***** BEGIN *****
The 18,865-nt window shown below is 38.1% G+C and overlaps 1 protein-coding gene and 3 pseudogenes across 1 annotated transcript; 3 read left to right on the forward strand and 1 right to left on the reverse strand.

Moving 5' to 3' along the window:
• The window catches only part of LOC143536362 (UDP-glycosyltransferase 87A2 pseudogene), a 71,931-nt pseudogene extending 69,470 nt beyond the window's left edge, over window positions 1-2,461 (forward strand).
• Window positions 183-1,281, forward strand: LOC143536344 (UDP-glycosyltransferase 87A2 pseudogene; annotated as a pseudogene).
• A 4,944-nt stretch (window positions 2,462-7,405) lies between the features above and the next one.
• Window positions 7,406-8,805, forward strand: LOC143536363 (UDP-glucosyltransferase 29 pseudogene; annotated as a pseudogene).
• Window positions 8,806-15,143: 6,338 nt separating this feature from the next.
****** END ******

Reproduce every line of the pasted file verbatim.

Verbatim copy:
The 18,865-nt window shown below is 38.1% G+C and overlaps 1 protein-coding gene and 3 pseudogenes across 1 annotated transcript; 3 read left to right on the forward strand and 1 right to left on the reverse strand.

Moving 5' to 3' along the window:
• The window catches only part of LOC143536362 (UDP-glycosyltransferase 87A2 pseudogene), a 71,931-nt pseudogene extending 69,470 nt beyond the window's left edge, over window positions 1-2,461 (forward strand).
• Window positions 183-1,281, forward strand: LOC143536344 (UDP-glycosyltransferase 87A2 pseudogene; annotated as a pseudogene).
• A 4,944-nt stretch (window positions 2,462-7,405) lies between the features above and the next one.
• Window positions 7,406-8,805, forward strand: LOC143536363 (UDP-glucosyltransferase 29 pseudogene; annotated as a pseudogene).
• Window positions 8,806-15,143: 6,338 nt separating this feature from the next.